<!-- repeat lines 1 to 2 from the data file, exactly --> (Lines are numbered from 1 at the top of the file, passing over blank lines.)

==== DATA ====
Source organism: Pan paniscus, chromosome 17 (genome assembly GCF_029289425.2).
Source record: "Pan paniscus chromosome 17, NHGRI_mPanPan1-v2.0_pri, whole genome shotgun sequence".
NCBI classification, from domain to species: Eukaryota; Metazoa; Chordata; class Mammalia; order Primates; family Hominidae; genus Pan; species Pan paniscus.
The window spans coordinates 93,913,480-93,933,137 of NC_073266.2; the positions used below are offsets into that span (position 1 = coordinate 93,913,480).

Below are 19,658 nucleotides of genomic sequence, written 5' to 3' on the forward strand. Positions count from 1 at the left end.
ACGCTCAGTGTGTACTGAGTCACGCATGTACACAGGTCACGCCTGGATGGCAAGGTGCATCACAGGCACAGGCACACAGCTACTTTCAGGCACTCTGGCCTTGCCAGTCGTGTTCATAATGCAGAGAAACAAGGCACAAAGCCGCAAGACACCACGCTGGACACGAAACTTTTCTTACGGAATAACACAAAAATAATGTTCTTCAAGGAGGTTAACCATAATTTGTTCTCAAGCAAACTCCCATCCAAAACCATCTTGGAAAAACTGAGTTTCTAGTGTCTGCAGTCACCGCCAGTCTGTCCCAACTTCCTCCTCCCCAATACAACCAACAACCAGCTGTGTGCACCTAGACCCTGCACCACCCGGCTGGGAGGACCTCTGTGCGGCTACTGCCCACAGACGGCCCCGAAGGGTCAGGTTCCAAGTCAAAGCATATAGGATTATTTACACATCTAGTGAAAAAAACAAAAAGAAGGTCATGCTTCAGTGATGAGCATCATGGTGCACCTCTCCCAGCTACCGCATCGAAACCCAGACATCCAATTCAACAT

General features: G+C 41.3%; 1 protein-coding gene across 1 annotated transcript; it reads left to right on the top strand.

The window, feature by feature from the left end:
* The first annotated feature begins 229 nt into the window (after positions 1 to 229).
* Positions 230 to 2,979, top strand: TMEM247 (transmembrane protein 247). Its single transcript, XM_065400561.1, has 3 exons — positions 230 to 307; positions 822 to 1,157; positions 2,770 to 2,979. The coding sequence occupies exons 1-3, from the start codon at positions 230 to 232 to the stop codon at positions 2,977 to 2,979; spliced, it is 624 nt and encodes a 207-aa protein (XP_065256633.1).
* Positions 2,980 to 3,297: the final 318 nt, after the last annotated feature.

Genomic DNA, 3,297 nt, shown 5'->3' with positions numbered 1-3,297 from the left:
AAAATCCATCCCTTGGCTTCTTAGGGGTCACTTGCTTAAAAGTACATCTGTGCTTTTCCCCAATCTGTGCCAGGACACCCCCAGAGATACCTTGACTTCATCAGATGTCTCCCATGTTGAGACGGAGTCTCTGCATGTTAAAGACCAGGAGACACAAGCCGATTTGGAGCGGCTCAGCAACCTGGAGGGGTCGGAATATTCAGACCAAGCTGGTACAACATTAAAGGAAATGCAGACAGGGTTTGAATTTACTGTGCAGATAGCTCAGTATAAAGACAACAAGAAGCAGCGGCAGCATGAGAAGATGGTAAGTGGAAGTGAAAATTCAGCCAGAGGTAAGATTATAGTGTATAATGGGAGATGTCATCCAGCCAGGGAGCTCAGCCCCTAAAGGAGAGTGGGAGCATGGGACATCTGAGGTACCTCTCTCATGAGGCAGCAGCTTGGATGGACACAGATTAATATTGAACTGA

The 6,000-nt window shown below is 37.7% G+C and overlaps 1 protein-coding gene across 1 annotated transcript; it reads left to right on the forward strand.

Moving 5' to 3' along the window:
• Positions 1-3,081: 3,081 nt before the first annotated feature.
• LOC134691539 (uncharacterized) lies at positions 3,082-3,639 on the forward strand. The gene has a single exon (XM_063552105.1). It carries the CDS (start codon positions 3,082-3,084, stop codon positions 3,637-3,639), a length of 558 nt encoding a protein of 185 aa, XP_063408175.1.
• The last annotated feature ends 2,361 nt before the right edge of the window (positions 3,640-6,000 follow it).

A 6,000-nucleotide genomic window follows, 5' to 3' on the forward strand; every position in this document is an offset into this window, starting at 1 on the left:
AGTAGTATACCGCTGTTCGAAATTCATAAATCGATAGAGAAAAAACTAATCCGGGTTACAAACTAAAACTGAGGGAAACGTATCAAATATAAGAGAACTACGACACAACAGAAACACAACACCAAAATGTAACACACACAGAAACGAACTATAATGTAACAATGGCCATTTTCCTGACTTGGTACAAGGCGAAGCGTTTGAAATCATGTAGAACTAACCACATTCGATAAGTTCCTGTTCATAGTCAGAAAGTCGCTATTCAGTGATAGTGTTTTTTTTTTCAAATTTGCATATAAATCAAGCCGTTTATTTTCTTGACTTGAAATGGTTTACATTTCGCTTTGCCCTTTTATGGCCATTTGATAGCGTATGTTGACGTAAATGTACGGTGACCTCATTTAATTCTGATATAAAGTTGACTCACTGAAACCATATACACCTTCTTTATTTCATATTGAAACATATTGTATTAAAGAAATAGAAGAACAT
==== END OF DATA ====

Source organism: Pan paniscus, chromosome 17 (genome assembly GCF_029289425.2).
Source record: "Pan paniscus chromosome 17, NHGRI_mPanPan1-v2.0_pri, whole genome shotgun sequence".